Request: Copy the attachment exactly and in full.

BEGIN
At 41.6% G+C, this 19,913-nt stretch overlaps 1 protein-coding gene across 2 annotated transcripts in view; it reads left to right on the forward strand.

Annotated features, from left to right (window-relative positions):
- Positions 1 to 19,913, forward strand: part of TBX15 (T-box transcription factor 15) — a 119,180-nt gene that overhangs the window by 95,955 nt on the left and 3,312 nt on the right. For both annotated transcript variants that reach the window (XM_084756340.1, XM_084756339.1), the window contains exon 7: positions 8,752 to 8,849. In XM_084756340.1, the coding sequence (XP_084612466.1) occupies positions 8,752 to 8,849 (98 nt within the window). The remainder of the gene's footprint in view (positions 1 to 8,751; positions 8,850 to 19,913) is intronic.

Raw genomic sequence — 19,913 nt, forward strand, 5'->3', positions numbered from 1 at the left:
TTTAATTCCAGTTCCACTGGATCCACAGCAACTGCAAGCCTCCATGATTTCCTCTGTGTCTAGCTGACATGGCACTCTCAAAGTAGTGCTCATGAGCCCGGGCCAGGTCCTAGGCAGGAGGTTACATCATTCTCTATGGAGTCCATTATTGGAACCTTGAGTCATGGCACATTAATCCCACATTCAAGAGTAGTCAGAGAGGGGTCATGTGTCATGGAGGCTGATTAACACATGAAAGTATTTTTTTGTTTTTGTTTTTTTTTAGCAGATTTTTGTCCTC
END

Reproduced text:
At 41.6% G+C, this 19,913-nt stretch overlaps 1 protein-coding gene across 2 annotated transcripts in view; it reads left to right on the forward strand.

Annotated features, from left to right (window-relative positions):
- Positions 1 to 19,913, forward strand: part of TBX15 (T-box transcription factor 15) — a 119,180-nt gene that overhangs the window by 95,955 nt on the left and 3,312 nt on the right. For both annotated transcript variants that reach the window (XM_084756340.1, XM_084756339.1), the window contains exon 7: positions 8,752 to 8,849. In XM_084756340.1, the coding sequence (XP_084612466.1) occupies positions 8,752 to 8,849 (98 nt within the window). The remainder of the gene's footprint in view (positions 1 to 8,751; positions 8,850 to 19,913) is intronic.

Raw genomic sequence — 19,913 nt, forward strand, 5'->3', positions numbered from 1 at the left:
TTTAATTCCAGTTCCACTGGATCCACAGCAACTGCAAGCCTCCATGATTTCCTCTGTGTCTAGCTGACATGGCACTCTCAAAGTAGTGCTCATGAGCCCGGGCCAGGTCCTAGGCAGGAGGTTACATCATTCTCTATGGAGTCCATTATTGGAACCTTGAGTCATGGCACATTAATCCCACATTCAAGAGTAGTCAGAGAGGGGTCATGTGTCATGGAGGCTGATTAACACATGAAAGTATTTTTTTGTTTTTGTTTTTTTTTAGCAGATTTTTGTCCTC